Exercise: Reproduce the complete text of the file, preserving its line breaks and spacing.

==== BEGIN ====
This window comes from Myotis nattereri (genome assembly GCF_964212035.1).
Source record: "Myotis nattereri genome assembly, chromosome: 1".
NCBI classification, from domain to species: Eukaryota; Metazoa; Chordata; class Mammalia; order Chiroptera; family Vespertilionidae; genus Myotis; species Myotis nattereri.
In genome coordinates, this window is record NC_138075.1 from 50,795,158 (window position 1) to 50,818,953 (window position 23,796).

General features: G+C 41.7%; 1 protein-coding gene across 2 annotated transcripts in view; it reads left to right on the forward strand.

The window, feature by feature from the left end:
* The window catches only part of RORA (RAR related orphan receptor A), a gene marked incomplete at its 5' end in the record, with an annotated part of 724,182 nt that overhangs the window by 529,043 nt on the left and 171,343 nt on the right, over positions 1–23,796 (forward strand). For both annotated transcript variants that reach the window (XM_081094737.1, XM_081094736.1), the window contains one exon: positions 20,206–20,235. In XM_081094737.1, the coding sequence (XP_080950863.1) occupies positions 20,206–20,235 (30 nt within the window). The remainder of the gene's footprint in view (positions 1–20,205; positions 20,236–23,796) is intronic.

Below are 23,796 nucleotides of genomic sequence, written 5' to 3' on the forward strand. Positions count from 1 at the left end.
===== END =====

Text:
This window comes from Myotis nattereri (genome assembly GCF_964212035.1).
Source record: "Myotis nattereri genome assembly, chromosome: 1".
NCBI classification, from domain to species: Eukaryota; Metazoa; Chordata; class Mammalia; order Chiroptera; family Vespertilionidae; genus Myotis; species Myotis nattereri.
In genome coordinates, this window is record NC_138075.1 from 50,795,158 (window position 1) to 50,818,953 (window position 23,796).

General features: G+C 41.7%; 1 protein-coding gene across 2 annotated transcripts in view; it reads left to right on the forward strand.

The window, feature by feature from the left end:
* The window catches only part of RORA (RAR related orphan receptor A), a gene marked incomplete at its 5' end in the record, with an annotated part of 724,182 nt that overhangs the window by 529,043 nt on the left and 171,343 nt on the right, over positions 1–23,796 (forward strand). For both annotated transcript variants that reach the window (XM_081094737.1, XM_081094736.1), the window contains one exon: positions 20,206–20,235. In XM_081094737.1, the coding sequence (XP_080950863.1) occupies positions 20,206–20,235 (30 nt within the window). The remainder of the gene's footprint in view (positions 1–20,205; positions 20,236–23,796) is intronic.

Below are 23,796 nucleotides of genomic sequence, written 5' to 3' on the forward strand. Positions count from 1 at the left end.